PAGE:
Lifecycle: Holding Fast Then Letting Go
by Steven Schnur

 
Elizabeth as a toddler
and as a bride.
Photos by Steven Schnur

And then, finally, it was our turn, as the two white-gloved attendants pulled open the French doors, letting in the warm May breeze and the first measures of Elizabeth’s processional music—the same melody that had accompanied my wife and her parents down the aisle thirty-three years ago.

“This is it,” I whispered, my eyes still following David, our imminent son-in-law, as he and his parents made their way across the lawn toward our waiting guests, the bridal canopy, and our rabbi.

“Don’t let me fall,” Elizabeth responded, glancing over her shoulder at the long train of her wedding gown.

“Have we ever let you fall?” I replied, clutching her forearm reassuringly as we stepped out into the luxurious late-day light and walked slowly toward her waiting groom. How many times had we cradled her in our arms, held her hand, offered her physical and emotional support? How often during her first months of life had I walked her out into this same radiance, her infant eyes wide with wonder, her restless spirit gradually subdued by the chromatic vastness of the sunset sky?

This was the child we had eagerly anticipated for five barren years, the arresting beauty who had turned heads even in the maternity ward, gracing our lives with her animating energy, teaching us how to parent, when to be protective, and when to let go.

Had we ever let her fall? Well, yes. We’d marveled at her first efforts to walk, how she pushed herself bravely to her feet, arms spread wide, stepping slap-footed from side to side before collapsing in a heap in the grass, only to try again and again, determined to succeed. And those first tentative spins of her bicycle pedals as I ran alongside, holding the back of her seat, shouting, “Keep pedaling,” finally launching her toward the grass fringe of the playground, her lurching progress at first coming to ground in the softness of the soil…and then veering back around, finding stability, passing me confidently, legs pumping, a huge grin on her face—triumph!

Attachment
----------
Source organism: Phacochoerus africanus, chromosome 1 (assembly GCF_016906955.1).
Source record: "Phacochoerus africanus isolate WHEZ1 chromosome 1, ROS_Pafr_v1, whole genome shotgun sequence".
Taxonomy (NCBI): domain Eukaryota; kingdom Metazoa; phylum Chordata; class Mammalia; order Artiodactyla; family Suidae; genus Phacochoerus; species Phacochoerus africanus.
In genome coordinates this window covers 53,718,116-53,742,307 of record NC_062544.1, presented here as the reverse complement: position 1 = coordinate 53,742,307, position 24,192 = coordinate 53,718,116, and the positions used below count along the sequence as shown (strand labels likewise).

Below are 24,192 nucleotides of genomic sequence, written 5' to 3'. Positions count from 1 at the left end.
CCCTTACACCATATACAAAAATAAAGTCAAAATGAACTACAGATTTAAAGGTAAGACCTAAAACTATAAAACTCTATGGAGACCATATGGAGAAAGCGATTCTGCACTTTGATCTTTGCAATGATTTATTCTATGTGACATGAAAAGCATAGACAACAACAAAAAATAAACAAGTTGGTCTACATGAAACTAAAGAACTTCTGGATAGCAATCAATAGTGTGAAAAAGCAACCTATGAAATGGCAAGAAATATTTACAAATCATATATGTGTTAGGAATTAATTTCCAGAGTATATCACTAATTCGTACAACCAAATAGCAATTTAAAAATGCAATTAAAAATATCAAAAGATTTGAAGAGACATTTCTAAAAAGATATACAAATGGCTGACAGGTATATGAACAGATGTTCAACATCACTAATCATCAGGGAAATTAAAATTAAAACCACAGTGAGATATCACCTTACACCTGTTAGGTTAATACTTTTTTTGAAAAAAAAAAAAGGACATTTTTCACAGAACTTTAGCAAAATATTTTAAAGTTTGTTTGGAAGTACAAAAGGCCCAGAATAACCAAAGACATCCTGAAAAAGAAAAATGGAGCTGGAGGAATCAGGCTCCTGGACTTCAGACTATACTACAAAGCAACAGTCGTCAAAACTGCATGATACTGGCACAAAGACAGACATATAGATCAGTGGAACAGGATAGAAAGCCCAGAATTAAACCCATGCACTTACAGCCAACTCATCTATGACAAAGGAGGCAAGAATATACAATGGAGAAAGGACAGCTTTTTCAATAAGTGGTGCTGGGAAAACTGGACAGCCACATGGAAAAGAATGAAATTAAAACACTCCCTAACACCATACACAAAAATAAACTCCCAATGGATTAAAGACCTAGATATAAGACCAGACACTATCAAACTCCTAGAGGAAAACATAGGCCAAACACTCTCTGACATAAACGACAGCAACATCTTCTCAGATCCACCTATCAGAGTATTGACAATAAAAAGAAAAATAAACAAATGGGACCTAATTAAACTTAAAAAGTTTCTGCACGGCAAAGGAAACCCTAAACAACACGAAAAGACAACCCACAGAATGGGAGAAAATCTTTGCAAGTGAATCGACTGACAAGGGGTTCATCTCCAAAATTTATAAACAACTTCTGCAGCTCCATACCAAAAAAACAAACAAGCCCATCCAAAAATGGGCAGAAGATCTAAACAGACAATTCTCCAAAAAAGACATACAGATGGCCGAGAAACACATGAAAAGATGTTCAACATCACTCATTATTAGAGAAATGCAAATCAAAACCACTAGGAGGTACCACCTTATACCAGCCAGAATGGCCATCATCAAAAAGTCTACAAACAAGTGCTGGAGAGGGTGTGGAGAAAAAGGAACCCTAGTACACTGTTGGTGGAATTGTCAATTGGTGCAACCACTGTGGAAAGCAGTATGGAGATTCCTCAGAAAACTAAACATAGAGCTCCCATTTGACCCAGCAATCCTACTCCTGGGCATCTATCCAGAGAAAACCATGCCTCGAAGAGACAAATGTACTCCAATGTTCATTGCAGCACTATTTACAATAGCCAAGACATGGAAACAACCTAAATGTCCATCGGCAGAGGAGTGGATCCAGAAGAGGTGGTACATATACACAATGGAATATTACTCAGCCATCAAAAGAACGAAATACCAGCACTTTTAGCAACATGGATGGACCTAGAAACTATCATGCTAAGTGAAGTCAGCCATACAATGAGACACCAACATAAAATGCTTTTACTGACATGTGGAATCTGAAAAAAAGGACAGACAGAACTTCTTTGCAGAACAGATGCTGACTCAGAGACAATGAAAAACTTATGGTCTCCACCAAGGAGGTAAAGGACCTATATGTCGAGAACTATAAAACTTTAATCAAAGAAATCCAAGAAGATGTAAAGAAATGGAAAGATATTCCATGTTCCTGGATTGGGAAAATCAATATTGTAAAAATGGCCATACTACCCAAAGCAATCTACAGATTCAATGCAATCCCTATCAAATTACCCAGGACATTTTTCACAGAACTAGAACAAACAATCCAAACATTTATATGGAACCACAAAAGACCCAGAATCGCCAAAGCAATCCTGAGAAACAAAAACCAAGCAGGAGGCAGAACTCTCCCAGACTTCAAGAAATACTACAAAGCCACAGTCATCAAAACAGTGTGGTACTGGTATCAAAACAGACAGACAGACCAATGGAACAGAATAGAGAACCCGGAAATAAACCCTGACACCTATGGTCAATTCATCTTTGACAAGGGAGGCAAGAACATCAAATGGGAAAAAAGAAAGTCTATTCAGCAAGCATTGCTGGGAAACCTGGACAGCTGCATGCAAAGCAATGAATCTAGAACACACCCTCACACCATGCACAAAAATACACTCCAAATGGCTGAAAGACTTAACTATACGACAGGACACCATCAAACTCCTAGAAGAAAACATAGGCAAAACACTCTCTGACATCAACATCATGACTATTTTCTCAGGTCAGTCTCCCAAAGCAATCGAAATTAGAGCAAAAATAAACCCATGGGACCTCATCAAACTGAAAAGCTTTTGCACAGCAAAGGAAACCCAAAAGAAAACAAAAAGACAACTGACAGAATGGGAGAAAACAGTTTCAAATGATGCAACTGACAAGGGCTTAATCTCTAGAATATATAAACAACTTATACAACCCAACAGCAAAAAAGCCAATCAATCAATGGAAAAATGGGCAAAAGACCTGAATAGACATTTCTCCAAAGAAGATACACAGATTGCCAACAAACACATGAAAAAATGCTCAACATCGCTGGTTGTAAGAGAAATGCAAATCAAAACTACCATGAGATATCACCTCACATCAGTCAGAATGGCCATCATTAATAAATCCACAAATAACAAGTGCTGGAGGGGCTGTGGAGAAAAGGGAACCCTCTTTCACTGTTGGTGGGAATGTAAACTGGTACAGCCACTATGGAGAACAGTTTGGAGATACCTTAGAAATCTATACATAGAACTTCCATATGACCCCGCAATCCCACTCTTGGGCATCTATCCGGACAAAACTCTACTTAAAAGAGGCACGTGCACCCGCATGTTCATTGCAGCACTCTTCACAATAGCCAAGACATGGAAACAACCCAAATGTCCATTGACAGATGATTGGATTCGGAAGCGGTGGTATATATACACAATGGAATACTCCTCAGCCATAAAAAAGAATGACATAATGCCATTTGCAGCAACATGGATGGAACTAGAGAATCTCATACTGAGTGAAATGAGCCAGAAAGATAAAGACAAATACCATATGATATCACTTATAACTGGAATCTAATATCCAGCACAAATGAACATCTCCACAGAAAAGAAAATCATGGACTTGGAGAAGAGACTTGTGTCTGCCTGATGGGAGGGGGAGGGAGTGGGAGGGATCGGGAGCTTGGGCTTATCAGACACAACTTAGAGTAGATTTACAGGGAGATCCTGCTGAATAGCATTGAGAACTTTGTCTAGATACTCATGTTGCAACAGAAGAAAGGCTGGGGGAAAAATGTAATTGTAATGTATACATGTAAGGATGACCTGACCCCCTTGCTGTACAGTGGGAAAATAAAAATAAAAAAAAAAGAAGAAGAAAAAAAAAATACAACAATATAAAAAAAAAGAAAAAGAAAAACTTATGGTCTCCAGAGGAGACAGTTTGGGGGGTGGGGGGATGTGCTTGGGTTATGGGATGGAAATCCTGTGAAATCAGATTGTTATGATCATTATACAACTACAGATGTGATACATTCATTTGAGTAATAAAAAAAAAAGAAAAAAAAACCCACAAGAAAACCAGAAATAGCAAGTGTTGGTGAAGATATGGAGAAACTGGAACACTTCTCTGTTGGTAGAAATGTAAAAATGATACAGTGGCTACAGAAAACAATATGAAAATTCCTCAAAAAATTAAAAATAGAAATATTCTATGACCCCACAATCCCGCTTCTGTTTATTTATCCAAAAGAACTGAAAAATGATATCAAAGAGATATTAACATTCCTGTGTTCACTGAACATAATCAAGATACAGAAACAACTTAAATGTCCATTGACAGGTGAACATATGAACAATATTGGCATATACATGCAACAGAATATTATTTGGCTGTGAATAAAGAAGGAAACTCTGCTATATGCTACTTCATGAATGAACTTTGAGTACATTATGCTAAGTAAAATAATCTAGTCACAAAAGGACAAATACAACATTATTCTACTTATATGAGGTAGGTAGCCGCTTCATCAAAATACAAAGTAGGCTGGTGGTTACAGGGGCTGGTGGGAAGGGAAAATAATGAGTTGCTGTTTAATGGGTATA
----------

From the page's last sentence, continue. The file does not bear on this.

Now my wife and I were walking our firstborn down the aisle, holding her fast one final time before she joined her life to another. We guided her slowly across the lawn and down the garden steps, passing between rows of smiling faces, coming to rest before the wedding canopy, where her mother and I kissed her.

“I love you, Mom and Dad,” she whispered before turning to face her approaching groom. We had not let her fall. For 26 years we had done whatever we could to protect her, helping her to her feet when she stumbled, watching at first anxiously and then with increasing gratitude and delight as she strode confidently into the world, settled into her chosen career, and won the heart of this young man determined to help her realize her dreams as a teacher, wife, and, one day, God-willing, as a mother.

We hugged David, then moved forward under the chupah, while he assumed my place at Elizabeth’s side.

Every wedding begins in a state of grace, family and friends deeply invested in the happiness of the bride and groom, believing in the possibility of a perfect union. Of course, no marriage is without its moments of discord, but where love and the courage of its commitment abide, harmony ultimately prevails. Would our daughter be one of the lucky ones, her young love maturing and growing more abundant with time? Would her husband’s love prove sufficiently malleable and inventive to embrace the changes that married life brings? Would fate treat them kindly?

We could only pray that it would. And after their rings had been exchanged and the ancient vows spoken, we witnessed a moment of quiet grace that suggested it might, fulfilling our fondest hopes.

Before pronouncing them husband and wife, Rabbi Rick Jacobs asked Elizabeth and David to draw close to each other. Wrapping them in David’s tallit, he whispered over them the priestly benediction: “May God bless you and keep you; May God cause his light to shine upon you and be gracious unto you; may God lift his countenance upon you and grant you peace.” As he did so, Elizabeth entwined her fingers in David’s, nestled up under his chin, lay her cheek against his chest, and closed her eyes. In the same moment, David drew his shoulders forward, enveloping and protecting her, his head upon hers, his eyes also closed.

In that embrace we glimpsed their perfect union of heart and hand and hope, and thanked God that our firstborn child had found a safe haven for all her days to come.


Steven Schnur is a member of Westchester Reform Temple, Scarsdale, New York.

Union for Reform Judaism.